Stir beaten eggs and golden raisins into cooked farina or Cream of Wheat mixture.

Scrape mixture over pears in cake pan and bake until a knife or toothpick inserted into center comes out clean, about 25 to 30 minutes. Let cake rest in pan 10 to 15 minutes, then run a knife around inside of pan to loosen. Invert it, still in pan, onto serving plate.

Carefully remove pan and let cake cool to room temperature. Serve with sweetened whipped cream or ice cream (vanilla, butter pecan or pear ice cream).

Makes one 9-inch cake.

-- The Wichita Eagle—03/02/11

Roasted Pear and Delicata Squash Soup with Parmesan Croutons

This velvety smooth soup can be made up to 3 days ahead.

2 lbs. Delicata squash or butternut squash, cut in half lengthwise and seeded

2 firm but ripe D'Anjou or Bartlett pears, cut in half lengthwise and cored

2 tablespoons olive oil

4 cups canned low-sodium chicken broth (divided)

1/2 cup heavy whipping cream

1/4 teaspoon ground nutmeg

1 tablespoon sugar

Salt and freshly ground pepper

2 cups 1/2-inch cubes of French or rustic white bread, crusts removed

1 tablespoon olive oil

2 tablespoons grated Parmesan cheese

Preheat oven to 350 degrees.

Brush flesh of squash and pears with olive oil and place, cut side down, on rimmed baking sheet. Roast in preheated oven until tender when pierced with a fork, about 30 to 35 minutes. Leave oven on.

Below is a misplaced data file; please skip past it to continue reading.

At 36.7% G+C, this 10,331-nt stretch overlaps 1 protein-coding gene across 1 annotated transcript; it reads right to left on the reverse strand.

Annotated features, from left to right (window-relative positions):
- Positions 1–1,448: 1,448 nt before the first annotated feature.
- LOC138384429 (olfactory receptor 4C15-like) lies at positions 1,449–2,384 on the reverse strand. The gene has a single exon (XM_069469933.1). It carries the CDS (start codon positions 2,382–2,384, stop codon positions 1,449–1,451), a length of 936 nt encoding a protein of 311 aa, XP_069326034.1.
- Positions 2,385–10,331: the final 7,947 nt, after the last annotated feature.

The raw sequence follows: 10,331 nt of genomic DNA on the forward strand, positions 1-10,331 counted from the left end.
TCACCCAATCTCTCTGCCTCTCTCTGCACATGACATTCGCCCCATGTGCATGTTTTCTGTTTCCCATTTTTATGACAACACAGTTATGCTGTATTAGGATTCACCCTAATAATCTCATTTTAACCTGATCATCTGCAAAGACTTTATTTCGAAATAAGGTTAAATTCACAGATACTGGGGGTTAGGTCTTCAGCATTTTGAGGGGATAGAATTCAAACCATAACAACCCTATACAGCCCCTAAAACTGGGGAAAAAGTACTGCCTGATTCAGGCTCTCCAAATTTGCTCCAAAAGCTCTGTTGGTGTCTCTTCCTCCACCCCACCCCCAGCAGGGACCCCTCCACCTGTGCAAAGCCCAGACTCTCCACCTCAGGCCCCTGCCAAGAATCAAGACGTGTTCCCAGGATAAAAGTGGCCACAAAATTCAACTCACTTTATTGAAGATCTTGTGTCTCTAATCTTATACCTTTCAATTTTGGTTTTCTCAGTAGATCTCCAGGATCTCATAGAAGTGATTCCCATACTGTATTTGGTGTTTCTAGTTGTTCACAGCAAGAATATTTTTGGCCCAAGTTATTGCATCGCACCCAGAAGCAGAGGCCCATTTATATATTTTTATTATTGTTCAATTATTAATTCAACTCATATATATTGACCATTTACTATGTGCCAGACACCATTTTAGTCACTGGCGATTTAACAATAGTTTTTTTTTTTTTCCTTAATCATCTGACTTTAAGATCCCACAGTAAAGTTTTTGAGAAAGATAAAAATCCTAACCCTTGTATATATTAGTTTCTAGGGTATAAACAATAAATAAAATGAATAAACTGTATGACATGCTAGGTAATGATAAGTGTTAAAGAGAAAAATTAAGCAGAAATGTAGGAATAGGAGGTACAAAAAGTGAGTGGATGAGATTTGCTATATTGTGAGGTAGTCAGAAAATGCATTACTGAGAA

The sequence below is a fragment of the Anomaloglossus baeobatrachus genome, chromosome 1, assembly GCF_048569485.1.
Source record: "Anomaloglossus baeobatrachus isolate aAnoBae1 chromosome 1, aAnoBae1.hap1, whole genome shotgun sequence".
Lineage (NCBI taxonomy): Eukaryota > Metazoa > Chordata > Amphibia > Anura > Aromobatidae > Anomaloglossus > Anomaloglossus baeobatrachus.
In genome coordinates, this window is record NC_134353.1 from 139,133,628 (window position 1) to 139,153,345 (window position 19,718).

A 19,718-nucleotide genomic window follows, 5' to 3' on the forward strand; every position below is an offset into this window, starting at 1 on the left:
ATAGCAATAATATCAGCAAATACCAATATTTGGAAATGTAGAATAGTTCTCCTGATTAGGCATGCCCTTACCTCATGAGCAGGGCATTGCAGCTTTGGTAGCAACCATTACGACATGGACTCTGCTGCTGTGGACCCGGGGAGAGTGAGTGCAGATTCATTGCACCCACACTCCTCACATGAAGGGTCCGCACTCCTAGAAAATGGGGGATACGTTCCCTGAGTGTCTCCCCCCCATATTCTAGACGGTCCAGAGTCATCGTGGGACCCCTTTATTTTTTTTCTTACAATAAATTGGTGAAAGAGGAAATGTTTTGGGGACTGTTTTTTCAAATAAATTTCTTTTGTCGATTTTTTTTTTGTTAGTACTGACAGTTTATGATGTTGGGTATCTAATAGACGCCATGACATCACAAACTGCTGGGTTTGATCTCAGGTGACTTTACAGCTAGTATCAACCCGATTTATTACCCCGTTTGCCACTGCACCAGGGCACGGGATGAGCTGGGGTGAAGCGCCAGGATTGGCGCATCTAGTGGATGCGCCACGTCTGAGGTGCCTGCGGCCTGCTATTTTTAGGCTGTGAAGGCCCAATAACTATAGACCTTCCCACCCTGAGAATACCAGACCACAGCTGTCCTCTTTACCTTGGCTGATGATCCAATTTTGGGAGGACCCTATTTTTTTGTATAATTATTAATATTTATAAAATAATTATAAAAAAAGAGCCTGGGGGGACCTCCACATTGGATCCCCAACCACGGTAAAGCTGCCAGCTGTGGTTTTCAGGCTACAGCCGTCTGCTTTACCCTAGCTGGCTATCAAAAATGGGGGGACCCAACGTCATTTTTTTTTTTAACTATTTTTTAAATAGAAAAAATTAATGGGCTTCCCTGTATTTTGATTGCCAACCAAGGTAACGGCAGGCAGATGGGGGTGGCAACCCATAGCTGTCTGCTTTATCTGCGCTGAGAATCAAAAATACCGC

Use a spoon to scrape out flesh of squash and pears, and put in food processor fitted with a metal blade. Discard skins. Puree until smooth. Add 1 to 2 cups of chicken broth and continue processing until smooth. Put this mixture in a 3 1/2- to 4-quart saucepan and add remaining chicken broth with cream, nutmeg, and sugar. Bring to a boil, then reduce to a simmer and cook 10 minutes. Add salt and pepper to taste.

Meanwhile, to make croutons, place bread cubes in a large mixing bowl. Drizzle with olive oil, add Parmesan, and toss until thoroughly coated. Spread in an even layer on a rimmed baking sheet and bake until toasty brown, about 10 to 12 minutes. Set aside until ready to serve.

When ready to serve, ladle soup into soup tureen or individual soup bowls, garnish with croutons, and serve immediately. Makes 6 servings.

-- The Wichita Eagle—03/02/11

Breakfast Pear Smoothie

1 ripe pear, cored and chopped

1 large orange, peeled

1/2 cup vanilla soy milk

1 cup ice

2 tablespoons granulated sugar

Place all ingredients in a blender and blend until thick.

Makes 2 servings

-- The Wichita Eagle—03/02/11

Bibb Lettuce Salad with Gorgonzola and Fresh Pear Dressing

3 large ripe Bartlett pears (divided)

1/3 cup water

1/3 cup granulated sugar